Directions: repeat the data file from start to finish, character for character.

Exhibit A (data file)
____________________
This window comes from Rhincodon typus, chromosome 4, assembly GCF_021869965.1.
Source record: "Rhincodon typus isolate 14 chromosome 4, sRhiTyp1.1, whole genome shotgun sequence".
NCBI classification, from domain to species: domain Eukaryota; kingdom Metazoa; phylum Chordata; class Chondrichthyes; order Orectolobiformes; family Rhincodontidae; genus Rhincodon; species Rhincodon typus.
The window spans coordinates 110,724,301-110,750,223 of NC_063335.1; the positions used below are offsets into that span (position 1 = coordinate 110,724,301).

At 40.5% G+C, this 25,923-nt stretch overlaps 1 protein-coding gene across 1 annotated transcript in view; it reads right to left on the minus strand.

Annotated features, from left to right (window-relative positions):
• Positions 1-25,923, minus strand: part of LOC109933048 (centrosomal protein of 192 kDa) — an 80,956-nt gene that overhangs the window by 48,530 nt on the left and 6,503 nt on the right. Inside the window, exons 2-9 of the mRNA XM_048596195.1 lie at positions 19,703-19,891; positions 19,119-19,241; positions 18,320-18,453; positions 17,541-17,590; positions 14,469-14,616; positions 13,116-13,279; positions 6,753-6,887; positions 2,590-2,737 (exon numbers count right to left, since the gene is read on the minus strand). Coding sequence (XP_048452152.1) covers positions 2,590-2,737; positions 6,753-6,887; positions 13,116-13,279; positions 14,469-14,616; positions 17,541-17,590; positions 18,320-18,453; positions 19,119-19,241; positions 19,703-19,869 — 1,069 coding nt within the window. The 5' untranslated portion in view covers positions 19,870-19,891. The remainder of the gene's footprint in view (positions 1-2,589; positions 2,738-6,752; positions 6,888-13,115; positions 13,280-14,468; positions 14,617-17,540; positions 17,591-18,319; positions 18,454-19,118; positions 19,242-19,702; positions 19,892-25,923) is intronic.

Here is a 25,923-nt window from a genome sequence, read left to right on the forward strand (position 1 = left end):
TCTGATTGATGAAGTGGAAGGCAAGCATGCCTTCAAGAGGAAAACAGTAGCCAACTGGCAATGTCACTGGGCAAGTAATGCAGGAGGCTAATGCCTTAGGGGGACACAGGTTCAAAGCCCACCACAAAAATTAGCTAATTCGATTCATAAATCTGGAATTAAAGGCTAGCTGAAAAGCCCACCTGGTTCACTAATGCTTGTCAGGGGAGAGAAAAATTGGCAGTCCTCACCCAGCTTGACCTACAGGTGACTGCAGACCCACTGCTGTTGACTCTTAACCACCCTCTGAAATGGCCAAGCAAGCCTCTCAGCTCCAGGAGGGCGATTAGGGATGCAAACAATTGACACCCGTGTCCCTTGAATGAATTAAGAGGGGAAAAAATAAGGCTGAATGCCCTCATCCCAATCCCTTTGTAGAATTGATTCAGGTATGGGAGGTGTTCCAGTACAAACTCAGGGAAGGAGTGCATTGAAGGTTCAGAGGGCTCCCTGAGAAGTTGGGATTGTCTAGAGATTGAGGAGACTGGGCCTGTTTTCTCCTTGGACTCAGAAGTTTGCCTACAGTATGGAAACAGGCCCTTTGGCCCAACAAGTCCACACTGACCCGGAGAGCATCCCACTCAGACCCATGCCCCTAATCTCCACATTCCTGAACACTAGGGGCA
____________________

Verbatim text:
This window comes from Rhincodon typus, chromosome 4, assembly GCF_021869965.1.
Source record: "Rhincodon typus isolate 14 chromosome 4, sRhiTyp1.1, whole genome shotgun sequence".
NCBI classification, from domain to species: domain Eukaryota; kingdom Metazoa; phylum Chordata; class Chondrichthyes; order Orectolobiformes; family Rhincodontidae; genus Rhincodon; species Rhincodon typus.
The window spans coordinates 110,724,301-110,750,223 of NC_063335.1; the positions used below are offsets into that span (position 1 = coordinate 110,724,301).

At 40.5% G+C, this 25,923-nt stretch overlaps 1 protein-coding gene across 1 annotated transcript in view; it reads right to left on the minus strand.

Annotated features, from left to right (window-relative positions):
• Positions 1-25,923, minus strand: part of LOC109933048 (centrosomal protein of 192 kDa) — an 80,956-nt gene that overhangs the window by 48,530 nt on the left and 6,503 nt on the right. Inside the window, exons 2-9 of the mRNA XM_048596195.1 lie at positions 19,703-19,891; positions 19,119-19,241; positions 18,320-18,453; positions 17,541-17,590; positions 14,469-14,616; positions 13,116-13,279; positions 6,753-6,887; positions 2,590-2,737 (exon numbers count right to left, since the gene is read on the minus strand). Coding sequence (XP_048452152.1) covers positions 2,590-2,737; positions 6,753-6,887; positions 13,116-13,279; positions 14,469-14,616; positions 17,541-17,590; positions 18,320-18,453; positions 19,119-19,241; positions 19,703-19,869 — 1,069 coding nt within the window. The 5' untranslated portion in view covers positions 19,870-19,891. The remainder of the gene's footprint in view (positions 1-2,589; positions 2,738-6,752; positions 6,888-13,115; positions 13,280-14,468; positions 14,617-17,540; positions 17,591-18,319; positions 18,454-19,118; positions 19,242-19,702; positions 19,892-25,923) is intronic.

Here is a 25,923-nt window from a genome sequence, read left to right on the forward strand (position 1 = left end):
TCTGATTGATGAAGTGGAAGGCAAGCATGCCTTCAAGAGGAAAACAGTAGCCAACTGGCAATGTCACTGGGCAAGTAATGCAGGAGGCTAATGCCTTAGGGGGACACAGGTTCAAAGCCCACCACAAAAATTAGCTAATTCGATTCATAAATCTGGAATTAAAGGCTAGCTGAAAAGCCCACCTGGTTCACTAATGCTTGTCAGGGGAGAGAAAAATTGGCAGTCCTCACCCAGCTTGACCTACAGGTGACTGCAGACCCACTGCTGTTGACTCTTAACCACCCTCTGAAATGGCCAAGCAAGCCTCTCAGCTCCAGGAGGGCGATTAGGGATGCAAACAATTGACACCCGTGTCCCTTGAATGAATTAAGAGGGGAAAAAATAAGGCTGAATGCCCTCATCCCAATCCCTTTGTAGAATTGATTCAGGTATGGGAGGTGTTCCAGTACAAACTCAGGGAAGGAGTGCATTGAAGGTTCAGAGGGCTCCCTGAGAAGTTGGGATTGTCTAGAGATTGAGGAGACTGGGCCTGTTTTCTCCTTGGACTCAGAAGTTTGCCTACAGTATGGAAACAGGCCCTTTGGCCCAACAAGTCCACACTGACCCGGAGAGCATCCCACTCAGACCCATGCCCCTAATCTCCACATTCCTGAACACTAGGGGCA